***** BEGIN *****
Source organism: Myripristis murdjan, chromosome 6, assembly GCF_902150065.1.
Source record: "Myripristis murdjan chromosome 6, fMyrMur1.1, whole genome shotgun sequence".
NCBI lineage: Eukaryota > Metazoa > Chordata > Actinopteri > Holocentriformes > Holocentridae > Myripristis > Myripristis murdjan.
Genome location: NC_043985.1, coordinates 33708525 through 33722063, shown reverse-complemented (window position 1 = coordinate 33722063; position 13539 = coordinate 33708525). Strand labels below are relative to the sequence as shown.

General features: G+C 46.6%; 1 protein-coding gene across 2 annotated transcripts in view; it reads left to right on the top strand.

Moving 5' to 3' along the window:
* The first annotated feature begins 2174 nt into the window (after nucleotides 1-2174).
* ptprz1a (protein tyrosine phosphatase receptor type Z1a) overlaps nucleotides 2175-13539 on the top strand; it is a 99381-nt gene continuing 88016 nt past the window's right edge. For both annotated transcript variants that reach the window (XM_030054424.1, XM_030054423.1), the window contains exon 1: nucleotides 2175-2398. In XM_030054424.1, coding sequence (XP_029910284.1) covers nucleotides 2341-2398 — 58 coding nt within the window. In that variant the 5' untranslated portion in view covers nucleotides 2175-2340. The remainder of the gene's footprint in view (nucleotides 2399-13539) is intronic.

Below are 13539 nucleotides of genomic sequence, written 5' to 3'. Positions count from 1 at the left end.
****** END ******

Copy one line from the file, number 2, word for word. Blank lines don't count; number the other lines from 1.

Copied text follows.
Source record: "Myripristis murdjan chromosome 6, fMyrMur1.1, whole genome shotgun sequence".